Or, how Mia stopped whining and started subverting the patriarchy by asserting her mathematical abilities.

It was perhaps inevitable that our conversation about neurosexism would lead to a personal story on the subject of A Lady And Her Struggles With Mathematics. What Cordelia Fine posits in Delusions of Gender – and what I’m apt to agree with – is that women are just as capable as men of excelling in math. Or the hard sciences. Or whatever other subjects conversational wisdom has us believe is the domain of male brains. Sisters are doin’ it – math! – for themselves.

Story time: In my freshman year of college, I got an A in my required math course, accompanied by a letter from the math department asking if I had considered making the subject my minor. “Joke’s on you, nerds.” I thought, “Because I’m not actually good at math.” Pretty biting. Except, would someone who isn’t good at math get an A with relative ease?

I’m not gloating – really! It’s just that I had been laboring under the delusion that I was bad at math for nearly a decade. And not even an easily won A and the kind words of a university math department could convince me otherwise, until I read Fine’s book. You see, at the end of third grade, I remember my teacher threw in a lesson on long division, “for fun” or what have you. It was a quick lesson, just a taste of what was to come in fourth grade, and I decidedly Did Not Understand.

And you have to realize that, until this point, my academic record was spotless. I loved school – probably because it was so easy for me. I mean, I read constantly, I wrote short stories. Plays, even! And, eight year old that I was, I didn’t see the correlation between reading for fun and doing well academically. I just thought English – always posed as the opposite of math, perhaps to every one’s detriment – came naturally to me. So, when faced with the prospect of working for my grades, I freaked out for approximately the next nine years and contented myself with being bad at math.

As Lindsay discussed last week, women can be subject to something called stereotype threat, which means that even filling in that “female” bubble at the beginning of a standardized math test can negatively impact your score. Because, of course, women approach math knowing the expectations for them are low.

It’s not that I thought men were inherently better at math. I had tons of competent female math teachers over the years, and I saw other female students do well in our classes. The problem was, that with every poor grade, every moment of confusion, there was someone – and that someone was almost always a women – telling me, “Don’t worry, I was never good at math either.” So the message I took away was that girls can do math, but no one expects greatness from us. It was perfectly acceptable for me to falter in math because I was a girl and was too busy reading Jane Austen novels and empathizing with others anyway. In my mind, my successes with math – and I’d like to note for the record that I did quite well in high school geometry – weren’t part of a larger, if slightly muddled, pattern of understanding; they were flukes.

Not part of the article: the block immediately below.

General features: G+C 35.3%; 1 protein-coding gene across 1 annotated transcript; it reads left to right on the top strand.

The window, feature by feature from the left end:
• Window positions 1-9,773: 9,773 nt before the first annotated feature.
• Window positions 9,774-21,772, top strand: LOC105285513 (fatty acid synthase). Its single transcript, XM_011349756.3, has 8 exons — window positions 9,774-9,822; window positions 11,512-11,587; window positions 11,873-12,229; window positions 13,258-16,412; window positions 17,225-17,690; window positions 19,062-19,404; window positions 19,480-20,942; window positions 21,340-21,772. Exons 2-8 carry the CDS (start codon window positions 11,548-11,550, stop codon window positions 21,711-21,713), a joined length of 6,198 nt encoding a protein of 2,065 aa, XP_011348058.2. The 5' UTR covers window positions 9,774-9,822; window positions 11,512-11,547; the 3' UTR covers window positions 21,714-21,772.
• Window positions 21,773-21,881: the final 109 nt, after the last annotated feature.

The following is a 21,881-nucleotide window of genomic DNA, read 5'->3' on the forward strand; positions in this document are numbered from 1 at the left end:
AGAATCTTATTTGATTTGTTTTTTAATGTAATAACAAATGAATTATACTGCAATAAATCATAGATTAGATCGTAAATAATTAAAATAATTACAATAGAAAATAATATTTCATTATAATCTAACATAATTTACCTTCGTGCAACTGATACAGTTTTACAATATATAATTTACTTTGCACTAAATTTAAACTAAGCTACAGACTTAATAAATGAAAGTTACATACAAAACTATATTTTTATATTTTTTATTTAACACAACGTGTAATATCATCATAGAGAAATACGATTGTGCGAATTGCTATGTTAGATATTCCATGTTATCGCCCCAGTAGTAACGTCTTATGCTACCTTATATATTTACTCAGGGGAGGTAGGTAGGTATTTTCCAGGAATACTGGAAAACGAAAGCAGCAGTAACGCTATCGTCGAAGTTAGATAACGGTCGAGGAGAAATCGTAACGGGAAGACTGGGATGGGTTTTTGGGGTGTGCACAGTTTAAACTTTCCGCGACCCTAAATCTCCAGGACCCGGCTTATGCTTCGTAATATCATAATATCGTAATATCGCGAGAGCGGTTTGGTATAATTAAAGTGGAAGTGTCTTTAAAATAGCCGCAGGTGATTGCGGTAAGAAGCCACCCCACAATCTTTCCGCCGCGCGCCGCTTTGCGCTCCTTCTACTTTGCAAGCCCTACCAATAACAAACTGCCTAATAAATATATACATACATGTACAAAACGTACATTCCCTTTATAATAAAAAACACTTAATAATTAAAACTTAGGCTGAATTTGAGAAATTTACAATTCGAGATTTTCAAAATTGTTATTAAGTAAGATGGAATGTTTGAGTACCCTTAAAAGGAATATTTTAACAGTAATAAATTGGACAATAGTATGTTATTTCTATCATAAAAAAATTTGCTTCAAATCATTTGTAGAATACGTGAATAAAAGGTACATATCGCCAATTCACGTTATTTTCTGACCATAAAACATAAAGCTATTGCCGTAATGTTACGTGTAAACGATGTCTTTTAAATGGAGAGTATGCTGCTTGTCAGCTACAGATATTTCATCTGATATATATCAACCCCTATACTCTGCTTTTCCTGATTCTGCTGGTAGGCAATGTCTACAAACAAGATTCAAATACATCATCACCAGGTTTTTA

Gendering school subjects does everyone a huge disservice – women especially. Because, let’s face it, “female” subjects aren’t the ones that generally lead to good-paying jobs. Not that money’s everything! But, come on. Even when neuroscientists throw us gals a bone by telling us we’re “inherently good at” important subjects like Empathizing or English, we all know that “male” subjects like Math or Science pay better and garner more respect.

As Fine writes, studies have shown that women who work in mathematical fields do their best to fit in with their male colleagues. They often not only “shed” superficial feminine markers like wearing makeup, but they may also display aggressively anti-female attitudes, because they’ve seen that women and math don’t mix, that to be female in math is a liability. Indeed, femaleness is a liability in any field or in any position of power. Fine’s cheery findings:

Unlike men in the same position, women leaders have to continue to walk the fine line between appearing incompetent and nice and competent but cold. Experimental studies find that, unlike men, when they try to negotiate greater compensation they are disliked. When they try out intimidation tactics they are disliked. When they succeed in a male occupation they are disliked. When they fail to perform the altruistic acts that are optional for men, they are disliked. When they do go beyond the call of duty they are not, as men are, liked more for it. When they criticize, they are disparaged. Even when they merely offer an opinion, people look displeased.

All of this is a way of saying that it’s no wonder so many women avoid boy’s clubs like math or boy’s clubs like almost ever other institution on earth. It’s not neuroscience! It’s not our puny brains! It’s that tenacious belief that Men and Women Are Made For Different Roles Because They Are And, Whoops, Women’s Roles Just Happen to Be Less Cool and Less Rewarding.

While liberating ourselves from neurosexism can be a little overwhelming – I mean, I could potentially be good at everything, guys – it’s also really refreshing. I’ve been reexamining my perceived skill set and am going to continue referring to myself as “handy” until male acquaintances stop snickering. And if anyone asks, I’m at least decent at math.